My copy of the new C standard, ISO/IEC 9899:1999, finally arrived today, five months after I ordered it. This should (once I've spent a day or two carefully reading the whole standard) help in documenting the true status of C99 implementation in GCC and in creating test cases for C99 features and implementing or fixing some of them in GCC; up to now I've been working from a PDF of the FDIS plus the editor progress report on later changes. Done so far: many test cases, general clean up of C99-related documentation and parts of web pages, many fixes to exactly what features are allowed in which -std mode and to the -pedantic behaviour, many fixes to the printf format checking, the C99 names for long long limits in <limits.h>. Many other C99 features have already been implemented by other people.
I consider that the standard is worth buying and reading for every serious C programmer (though there will always be some people who make confident pronouncements about C on mailing lists and Usenet that bear no relation to its contents). Drafts and books other than the standard are best avoided for reference use. The Defect Reports are also useful to give an idea of problem areas in the standard. The PDF version announced on 18 July may suffice if you don't feel you want the "real thing" as printed and bound in Switzerland. The old standard in four parts is useful as well if you can obtain it.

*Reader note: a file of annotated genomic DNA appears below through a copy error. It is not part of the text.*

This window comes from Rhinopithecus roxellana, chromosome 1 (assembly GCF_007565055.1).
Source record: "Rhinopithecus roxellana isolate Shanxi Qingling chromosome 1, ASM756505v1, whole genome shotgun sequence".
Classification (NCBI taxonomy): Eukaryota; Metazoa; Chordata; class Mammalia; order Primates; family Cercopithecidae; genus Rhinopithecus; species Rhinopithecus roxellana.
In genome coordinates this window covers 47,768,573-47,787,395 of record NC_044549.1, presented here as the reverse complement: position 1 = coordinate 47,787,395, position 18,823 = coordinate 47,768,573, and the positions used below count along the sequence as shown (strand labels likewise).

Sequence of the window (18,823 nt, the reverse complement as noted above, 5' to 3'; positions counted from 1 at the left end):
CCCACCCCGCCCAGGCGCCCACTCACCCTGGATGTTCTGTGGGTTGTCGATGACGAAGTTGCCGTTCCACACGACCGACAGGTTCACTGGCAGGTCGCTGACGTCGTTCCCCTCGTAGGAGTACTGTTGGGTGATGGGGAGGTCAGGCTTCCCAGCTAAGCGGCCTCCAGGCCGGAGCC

The five month delay arose thus: I had book token prizes from Trinity College and wanted to buy the printed C99 standard using them; this meant going via a bookshop; ISO cause problems for bookshops by requiring payment in advance and not giving discounts. The bookshops I tried were unwilling or incompetent, even though authorised to mark up the price as necessary to cover their profit margins and costs: Heffers simply refused to handle ISO publications; Waterstone's took the order in February, but took four months after receiving a quote to get payment to ISO, during which time they more than once told me that payment had gone to ISO when it hadn't, failed to respond to emails or to email me when they had said they would, and generally didn't make any apparent progress until I got the manager of the branch involved (this is a criticism of their overall systems that failed to handle the order effectively, not of the individual staff involved).